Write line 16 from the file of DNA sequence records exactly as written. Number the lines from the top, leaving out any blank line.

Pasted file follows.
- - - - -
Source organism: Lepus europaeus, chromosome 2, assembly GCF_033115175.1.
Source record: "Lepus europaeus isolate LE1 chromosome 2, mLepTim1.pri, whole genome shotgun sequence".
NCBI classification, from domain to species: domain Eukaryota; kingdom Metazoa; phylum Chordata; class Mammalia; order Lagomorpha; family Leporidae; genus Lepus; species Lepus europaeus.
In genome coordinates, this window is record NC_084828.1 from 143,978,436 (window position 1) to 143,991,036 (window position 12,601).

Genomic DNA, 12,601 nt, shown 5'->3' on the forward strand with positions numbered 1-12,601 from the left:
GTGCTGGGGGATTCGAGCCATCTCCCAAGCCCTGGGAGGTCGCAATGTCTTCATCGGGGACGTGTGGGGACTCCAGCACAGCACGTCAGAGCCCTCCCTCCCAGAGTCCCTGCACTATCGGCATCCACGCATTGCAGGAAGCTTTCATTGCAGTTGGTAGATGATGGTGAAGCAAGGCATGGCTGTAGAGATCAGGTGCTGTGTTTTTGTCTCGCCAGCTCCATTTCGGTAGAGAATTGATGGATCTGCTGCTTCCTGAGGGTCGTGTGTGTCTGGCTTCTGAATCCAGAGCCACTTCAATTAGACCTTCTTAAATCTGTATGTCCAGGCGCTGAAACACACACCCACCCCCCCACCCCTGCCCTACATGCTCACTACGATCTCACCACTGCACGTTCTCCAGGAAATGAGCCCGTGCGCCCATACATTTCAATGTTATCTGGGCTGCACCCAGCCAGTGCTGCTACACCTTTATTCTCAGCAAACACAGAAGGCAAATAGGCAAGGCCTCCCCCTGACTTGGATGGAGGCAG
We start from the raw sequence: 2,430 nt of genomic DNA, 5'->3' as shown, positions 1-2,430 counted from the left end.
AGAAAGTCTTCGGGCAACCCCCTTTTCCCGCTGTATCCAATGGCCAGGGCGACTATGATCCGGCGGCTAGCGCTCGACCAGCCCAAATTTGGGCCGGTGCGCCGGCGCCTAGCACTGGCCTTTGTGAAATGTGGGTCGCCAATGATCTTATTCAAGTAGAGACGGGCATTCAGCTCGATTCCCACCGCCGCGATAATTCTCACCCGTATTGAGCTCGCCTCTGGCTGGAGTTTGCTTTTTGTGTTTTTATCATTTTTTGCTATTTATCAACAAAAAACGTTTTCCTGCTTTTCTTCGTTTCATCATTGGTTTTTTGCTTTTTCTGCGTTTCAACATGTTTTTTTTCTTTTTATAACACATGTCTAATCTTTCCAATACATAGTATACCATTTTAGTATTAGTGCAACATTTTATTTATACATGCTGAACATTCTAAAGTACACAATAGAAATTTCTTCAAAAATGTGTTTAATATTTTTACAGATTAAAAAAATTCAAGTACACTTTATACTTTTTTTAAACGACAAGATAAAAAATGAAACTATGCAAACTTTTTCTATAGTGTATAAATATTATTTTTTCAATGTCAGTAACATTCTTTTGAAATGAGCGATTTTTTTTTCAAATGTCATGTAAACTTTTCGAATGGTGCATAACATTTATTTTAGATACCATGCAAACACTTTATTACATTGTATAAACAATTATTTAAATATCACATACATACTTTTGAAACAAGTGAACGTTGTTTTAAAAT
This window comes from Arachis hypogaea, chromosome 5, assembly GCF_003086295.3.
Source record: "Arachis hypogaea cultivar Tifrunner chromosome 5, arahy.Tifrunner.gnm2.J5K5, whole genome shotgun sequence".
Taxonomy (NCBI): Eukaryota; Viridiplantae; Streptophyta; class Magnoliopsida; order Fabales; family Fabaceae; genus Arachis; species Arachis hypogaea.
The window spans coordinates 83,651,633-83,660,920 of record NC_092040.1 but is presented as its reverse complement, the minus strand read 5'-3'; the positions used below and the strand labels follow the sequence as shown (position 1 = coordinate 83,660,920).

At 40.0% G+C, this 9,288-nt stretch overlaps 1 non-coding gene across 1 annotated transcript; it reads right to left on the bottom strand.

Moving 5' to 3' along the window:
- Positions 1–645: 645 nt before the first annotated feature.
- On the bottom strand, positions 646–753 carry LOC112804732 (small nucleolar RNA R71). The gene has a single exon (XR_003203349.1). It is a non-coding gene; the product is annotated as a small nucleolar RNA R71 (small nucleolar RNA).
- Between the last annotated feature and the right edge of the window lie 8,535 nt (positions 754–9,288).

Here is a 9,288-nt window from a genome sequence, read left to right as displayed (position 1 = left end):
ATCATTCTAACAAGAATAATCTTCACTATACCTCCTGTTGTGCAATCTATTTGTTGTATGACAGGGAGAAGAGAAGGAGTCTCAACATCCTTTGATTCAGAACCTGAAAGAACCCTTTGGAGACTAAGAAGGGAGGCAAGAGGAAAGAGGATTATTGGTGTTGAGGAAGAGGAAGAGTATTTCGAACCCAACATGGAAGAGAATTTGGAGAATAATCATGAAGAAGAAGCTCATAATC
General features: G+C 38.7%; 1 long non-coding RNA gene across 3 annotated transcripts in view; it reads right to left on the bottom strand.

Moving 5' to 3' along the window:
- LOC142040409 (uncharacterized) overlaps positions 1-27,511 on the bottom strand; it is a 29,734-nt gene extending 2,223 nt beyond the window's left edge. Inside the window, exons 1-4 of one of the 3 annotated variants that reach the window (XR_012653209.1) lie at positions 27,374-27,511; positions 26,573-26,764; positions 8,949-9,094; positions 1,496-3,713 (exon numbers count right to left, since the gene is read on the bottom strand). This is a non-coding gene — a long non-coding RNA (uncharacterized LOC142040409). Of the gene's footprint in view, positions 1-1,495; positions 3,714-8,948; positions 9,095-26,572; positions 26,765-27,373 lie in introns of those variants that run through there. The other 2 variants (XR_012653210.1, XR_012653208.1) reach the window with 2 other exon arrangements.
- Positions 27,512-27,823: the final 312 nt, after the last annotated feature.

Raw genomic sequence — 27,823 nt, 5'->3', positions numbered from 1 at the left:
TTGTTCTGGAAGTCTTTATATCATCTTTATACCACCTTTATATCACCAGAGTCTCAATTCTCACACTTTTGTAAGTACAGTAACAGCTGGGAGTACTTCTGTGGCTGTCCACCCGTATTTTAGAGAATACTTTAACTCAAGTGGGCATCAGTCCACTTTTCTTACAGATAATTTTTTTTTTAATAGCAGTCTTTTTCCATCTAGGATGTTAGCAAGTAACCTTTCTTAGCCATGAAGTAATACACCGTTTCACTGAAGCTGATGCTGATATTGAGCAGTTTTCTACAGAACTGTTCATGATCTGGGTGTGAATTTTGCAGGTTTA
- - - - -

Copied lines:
- On the bottom strand, positions 646–753 carry LOC112804732 (small nucleolar RNA R71). The gene has a single exon (XR_003203349.1). It is a non-coding gene; the product is annotated as a small nucleolar RNA R71 (small nucleolar RNA).